Date of Award

January 2019

Degree Type

Open Access Thesis

Document Type

Master Thesis

Degree Name

Master of Science (MS)

Department

Exercise and Sport Science

First Advisor

Joel Cormier

Department Affiliation

Exercise and Sport Science

Second Advisor

Heather R. Adams-Blair

Department Affiliation

Exercise and Sport Science

Third Advisor

Aaron D. Sciascia

Abstract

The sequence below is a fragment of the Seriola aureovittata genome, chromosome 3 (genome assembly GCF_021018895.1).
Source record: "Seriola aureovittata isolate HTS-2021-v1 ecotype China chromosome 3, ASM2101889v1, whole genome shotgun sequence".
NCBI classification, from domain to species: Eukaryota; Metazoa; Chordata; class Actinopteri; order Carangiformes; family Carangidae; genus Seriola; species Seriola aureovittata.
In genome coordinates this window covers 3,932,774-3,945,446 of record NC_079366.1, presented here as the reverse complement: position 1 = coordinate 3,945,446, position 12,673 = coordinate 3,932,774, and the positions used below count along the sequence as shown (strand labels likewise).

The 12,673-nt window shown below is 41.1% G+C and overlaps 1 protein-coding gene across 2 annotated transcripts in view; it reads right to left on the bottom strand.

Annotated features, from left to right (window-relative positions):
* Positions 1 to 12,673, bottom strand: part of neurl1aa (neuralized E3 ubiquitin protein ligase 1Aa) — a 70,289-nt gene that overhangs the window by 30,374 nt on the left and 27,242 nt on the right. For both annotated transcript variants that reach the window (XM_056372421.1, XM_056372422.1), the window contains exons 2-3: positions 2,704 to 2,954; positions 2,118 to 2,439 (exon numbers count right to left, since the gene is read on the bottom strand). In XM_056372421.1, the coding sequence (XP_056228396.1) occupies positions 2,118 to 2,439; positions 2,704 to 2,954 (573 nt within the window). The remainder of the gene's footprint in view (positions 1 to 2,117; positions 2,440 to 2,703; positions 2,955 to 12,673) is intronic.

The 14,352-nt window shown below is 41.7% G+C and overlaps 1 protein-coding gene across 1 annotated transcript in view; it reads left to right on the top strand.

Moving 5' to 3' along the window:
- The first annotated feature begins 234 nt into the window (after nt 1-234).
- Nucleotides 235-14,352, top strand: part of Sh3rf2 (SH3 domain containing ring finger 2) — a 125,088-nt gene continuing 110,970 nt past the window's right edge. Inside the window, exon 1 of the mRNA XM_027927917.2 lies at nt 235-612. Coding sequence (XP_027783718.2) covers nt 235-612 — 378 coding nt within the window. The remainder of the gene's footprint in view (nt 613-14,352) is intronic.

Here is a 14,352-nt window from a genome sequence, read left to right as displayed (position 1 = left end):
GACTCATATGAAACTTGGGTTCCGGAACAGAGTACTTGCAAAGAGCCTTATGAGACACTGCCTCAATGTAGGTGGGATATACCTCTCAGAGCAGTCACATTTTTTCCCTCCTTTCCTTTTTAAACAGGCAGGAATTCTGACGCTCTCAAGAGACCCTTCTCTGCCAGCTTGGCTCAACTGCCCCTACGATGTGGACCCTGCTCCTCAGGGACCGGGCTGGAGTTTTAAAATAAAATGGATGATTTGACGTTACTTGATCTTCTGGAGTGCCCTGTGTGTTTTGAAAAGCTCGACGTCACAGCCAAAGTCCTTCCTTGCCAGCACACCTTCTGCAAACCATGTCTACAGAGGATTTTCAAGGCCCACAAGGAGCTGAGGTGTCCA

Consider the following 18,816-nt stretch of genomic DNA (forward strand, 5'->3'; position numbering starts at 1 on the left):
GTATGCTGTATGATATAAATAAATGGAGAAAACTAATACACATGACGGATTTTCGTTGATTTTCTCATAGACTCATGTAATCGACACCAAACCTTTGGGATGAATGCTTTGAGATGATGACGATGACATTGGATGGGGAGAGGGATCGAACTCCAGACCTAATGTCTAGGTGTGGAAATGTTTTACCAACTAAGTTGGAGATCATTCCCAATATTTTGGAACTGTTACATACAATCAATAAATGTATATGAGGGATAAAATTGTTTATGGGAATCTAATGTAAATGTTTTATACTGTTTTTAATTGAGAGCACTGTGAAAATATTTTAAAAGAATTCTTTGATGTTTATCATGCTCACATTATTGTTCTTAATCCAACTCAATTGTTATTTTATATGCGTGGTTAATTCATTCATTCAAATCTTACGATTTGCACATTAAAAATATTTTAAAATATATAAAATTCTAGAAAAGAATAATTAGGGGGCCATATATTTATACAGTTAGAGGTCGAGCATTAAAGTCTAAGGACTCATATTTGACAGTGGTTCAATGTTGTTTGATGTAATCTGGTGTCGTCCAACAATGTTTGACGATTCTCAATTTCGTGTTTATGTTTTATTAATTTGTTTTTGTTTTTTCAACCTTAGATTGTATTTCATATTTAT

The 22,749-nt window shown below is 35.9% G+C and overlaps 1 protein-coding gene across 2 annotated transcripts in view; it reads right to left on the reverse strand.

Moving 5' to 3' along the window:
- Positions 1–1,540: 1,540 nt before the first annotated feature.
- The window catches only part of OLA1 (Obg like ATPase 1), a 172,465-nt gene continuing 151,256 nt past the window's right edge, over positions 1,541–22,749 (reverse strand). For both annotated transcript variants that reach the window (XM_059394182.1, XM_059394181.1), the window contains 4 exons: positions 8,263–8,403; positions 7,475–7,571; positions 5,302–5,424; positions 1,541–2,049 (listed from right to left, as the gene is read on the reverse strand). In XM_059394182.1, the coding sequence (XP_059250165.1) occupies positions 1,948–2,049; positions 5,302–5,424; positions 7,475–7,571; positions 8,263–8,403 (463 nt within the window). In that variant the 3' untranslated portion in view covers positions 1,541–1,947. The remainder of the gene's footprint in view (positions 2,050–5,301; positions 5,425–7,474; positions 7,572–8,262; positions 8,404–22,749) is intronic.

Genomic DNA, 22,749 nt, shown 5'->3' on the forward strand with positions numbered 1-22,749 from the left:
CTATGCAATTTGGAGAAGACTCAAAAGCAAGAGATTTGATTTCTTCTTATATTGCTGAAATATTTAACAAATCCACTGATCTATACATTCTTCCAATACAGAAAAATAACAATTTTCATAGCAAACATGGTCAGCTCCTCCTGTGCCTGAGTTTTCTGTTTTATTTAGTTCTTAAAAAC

Introduction: Several studies have predicted the odds ratio of becoming an elite or professional player based on an athlete’s hometown. The research is evident that a player from a smaller town has better odds of making it to the elite level of sport compared to a player from a large urban city. Where an athlete is raised is important in understanding how they were introduced to football and how they developed their skills. Using the United States Census Bureau and Office of Management and Budget definition and city breakdowns for this study, small-towns are defined as an area with a population of 50,000 or less. The purpose of this study was to find what percentage of NFL players play and are from a small-town. By asking four questions: (a) How many NFL players are from a small-town (population of 50,000 or less), (b) Do small-town players play specific positions, (c) Do certain teams sign more small-town players than others, and (d) How many small-town players start? Methods: A total of 2,103 NFL players from the 2018 rosters of 32 teams were analyzed. Data was collected from Pro Football Reference and NFL.com. Variables gathered were: team, conference, starting status, position, hometown, university, university division and subdivision. The population of each players hometown was collected from the U.S. Census Bureau. Descriptive statistics were calculated for all the variables and 2 x 2 contingency tables were constructed for each comparison. A binary logistic regression was utilized to calculate odds ratios for city size and starting status in the NFL i.e. starter versus non-starter. Results: A large group of the 2018 NFL players were from a small-town; 38.14% of the players were from a town of less than 50,000 people. Small-town players were not found to play any specific positions, rather they played all positions. The Kansas City Chiefs had the highest number of small-town players on their team at exactly 50%. The average amount of small-town players on each team was 36.05%. Small-town players were found to be 25% more likely to start than players from populations greater than 50,000 (p=0.02, 95% C.I. = 0.661, 0.966). Conclusion: This study found that not only do small-town players make up 38.14% of the total NFL players and play all positions but they also have a 25% greater chance of starting and playing. A strong support system, informal sport structure, and the “big fish in a little pond” effect are thought to be the reason for small-town athletes to have strong work ethic, commitment, and enjoyment for the sport.

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